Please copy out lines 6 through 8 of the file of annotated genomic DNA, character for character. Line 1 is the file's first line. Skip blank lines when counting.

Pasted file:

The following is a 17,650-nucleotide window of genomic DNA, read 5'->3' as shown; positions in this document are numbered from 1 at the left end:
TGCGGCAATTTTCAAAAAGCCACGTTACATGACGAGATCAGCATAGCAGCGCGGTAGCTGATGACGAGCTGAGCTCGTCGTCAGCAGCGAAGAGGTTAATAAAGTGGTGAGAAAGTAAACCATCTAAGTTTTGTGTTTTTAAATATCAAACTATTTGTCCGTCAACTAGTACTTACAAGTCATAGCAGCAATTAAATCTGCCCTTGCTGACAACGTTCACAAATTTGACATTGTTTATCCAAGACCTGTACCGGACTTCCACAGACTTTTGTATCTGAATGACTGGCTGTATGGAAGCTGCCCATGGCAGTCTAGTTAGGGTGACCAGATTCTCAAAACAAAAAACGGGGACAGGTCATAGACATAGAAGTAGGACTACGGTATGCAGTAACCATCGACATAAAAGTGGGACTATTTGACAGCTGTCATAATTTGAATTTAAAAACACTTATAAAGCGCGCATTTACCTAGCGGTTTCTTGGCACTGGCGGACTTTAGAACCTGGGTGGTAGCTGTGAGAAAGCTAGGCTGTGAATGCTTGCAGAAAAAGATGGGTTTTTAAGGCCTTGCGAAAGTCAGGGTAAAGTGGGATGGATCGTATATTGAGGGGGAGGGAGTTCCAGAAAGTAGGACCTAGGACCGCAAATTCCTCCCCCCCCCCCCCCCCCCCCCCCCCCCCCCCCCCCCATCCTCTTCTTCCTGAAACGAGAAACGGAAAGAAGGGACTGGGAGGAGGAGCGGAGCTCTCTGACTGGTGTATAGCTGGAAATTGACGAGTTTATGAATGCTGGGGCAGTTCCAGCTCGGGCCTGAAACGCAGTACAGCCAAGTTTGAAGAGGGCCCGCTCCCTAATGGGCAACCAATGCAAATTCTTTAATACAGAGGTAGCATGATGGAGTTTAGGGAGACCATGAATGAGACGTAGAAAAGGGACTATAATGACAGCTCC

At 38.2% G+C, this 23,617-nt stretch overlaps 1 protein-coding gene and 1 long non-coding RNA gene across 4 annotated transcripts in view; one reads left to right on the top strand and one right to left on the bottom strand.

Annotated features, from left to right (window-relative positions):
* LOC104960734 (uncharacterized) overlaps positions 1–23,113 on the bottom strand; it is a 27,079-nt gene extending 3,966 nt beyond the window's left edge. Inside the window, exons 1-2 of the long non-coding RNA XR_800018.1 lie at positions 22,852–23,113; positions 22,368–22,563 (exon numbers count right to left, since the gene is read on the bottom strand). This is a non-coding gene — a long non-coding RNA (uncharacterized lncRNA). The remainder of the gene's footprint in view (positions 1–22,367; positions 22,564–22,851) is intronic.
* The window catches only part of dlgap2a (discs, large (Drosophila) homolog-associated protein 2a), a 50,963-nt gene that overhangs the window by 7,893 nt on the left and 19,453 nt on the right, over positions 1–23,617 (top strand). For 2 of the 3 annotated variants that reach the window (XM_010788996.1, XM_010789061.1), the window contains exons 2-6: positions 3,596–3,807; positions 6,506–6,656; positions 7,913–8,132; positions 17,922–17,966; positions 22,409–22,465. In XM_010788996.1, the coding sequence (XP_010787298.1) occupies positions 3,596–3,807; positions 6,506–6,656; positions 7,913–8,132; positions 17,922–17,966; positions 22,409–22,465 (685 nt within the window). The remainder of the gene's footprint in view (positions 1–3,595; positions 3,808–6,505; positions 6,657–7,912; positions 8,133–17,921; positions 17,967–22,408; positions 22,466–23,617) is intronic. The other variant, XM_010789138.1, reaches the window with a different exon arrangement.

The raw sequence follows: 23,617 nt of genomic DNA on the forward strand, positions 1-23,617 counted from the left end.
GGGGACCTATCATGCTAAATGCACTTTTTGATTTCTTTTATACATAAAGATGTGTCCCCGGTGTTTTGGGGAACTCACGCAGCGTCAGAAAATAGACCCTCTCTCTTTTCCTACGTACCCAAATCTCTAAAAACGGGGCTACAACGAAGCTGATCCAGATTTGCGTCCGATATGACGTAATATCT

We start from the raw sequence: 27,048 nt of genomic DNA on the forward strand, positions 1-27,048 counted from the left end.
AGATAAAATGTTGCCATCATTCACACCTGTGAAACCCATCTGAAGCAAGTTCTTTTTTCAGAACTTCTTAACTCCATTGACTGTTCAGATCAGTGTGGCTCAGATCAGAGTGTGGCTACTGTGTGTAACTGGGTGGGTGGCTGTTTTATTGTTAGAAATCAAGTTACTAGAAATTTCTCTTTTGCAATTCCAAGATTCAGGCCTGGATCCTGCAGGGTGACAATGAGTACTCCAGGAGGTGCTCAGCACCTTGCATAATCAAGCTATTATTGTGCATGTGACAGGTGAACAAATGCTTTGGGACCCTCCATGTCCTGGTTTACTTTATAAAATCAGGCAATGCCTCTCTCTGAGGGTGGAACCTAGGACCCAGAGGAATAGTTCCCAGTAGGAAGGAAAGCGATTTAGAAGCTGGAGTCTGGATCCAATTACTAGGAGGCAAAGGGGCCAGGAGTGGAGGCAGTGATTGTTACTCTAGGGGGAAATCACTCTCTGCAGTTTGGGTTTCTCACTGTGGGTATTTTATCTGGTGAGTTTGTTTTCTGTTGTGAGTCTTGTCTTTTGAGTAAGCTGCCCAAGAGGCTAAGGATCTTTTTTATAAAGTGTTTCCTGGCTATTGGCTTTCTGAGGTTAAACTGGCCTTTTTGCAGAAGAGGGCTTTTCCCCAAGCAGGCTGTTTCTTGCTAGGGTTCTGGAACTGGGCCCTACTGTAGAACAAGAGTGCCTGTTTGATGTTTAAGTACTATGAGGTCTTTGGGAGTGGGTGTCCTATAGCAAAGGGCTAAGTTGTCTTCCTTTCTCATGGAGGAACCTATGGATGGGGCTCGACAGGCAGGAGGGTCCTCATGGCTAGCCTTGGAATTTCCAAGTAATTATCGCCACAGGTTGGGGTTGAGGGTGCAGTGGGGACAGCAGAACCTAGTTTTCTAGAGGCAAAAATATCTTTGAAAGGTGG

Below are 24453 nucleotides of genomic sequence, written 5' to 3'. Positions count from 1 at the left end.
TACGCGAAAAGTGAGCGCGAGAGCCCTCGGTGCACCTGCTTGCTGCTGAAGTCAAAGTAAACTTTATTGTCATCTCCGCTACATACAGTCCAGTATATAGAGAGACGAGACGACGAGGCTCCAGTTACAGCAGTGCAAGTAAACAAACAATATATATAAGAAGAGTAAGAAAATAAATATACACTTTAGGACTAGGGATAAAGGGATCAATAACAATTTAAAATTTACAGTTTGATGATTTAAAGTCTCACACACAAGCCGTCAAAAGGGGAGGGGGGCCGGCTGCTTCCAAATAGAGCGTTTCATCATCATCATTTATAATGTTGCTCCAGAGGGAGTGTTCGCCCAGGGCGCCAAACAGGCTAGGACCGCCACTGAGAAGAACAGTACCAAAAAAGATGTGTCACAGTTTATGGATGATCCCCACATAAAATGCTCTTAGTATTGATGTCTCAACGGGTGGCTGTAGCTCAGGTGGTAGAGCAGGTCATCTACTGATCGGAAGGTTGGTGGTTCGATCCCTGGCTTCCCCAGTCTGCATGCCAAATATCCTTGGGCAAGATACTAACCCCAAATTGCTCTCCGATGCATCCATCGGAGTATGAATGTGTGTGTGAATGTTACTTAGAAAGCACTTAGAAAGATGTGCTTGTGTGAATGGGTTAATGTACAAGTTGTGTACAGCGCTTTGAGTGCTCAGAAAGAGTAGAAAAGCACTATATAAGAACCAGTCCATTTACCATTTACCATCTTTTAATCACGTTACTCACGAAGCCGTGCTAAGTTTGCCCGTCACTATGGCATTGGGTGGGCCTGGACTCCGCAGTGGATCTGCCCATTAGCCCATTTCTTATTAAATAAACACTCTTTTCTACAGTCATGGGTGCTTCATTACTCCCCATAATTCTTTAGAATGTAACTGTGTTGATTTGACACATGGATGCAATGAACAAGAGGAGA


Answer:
* The window catches only part of dlgap2a (discs, large (Drosophila) homolog-associated protein 2a), a 50,963-nt gene that overhangs the window by 7,893 nt on the left and 19,453 nt on the right, over positions 1–23,617 (top strand). For 2 of the 3 annotated variants that reach the window (XM_010788996.1, XM_010789061.1), the window contains exons 2-6: positions 3,596–3,807; positions 6,506–6,656; positions 7,913–8,132; positions 17,922–17,966; positions 22,409–22,465. In XM_010788996.1, the coding sequence (XP_010787298.1) occupies positions 3,596–3,807; positions 6,506–6,656; positions 7,913–8,132; positions 17,922–17,966; positions 22,409–22,465 (685 nt within the window). The remainder of the gene's footprint in view (positions 1–3,595; positions 3,808–6,505; positions 6,657–7,912; positions 8,133–17,921; positions 17,967–22,408; positions 22,466–23,617) is intronic. The other variant, XM_010789138.1, reaches the window with a different exon arrangement.

The raw sequence follows: 23,617 nt of genomic DNA on the forward strand, positions 1-23,617 counted from the left end.
GGGGACCTATCATGCTAAATGCACTTTTTGATTTCTTTTATACATAAAGATGTGTCCCCGGTGTTTTGGGGAACTCACGCAGCGTCAGAAAATAGACCCTCTCTCTTTTCCTACGTACCCAAATCTCTAAAAACGGGGCTACAACGAAGCTGATCCAGATTTGCGTCCGATATGACGTAATATCT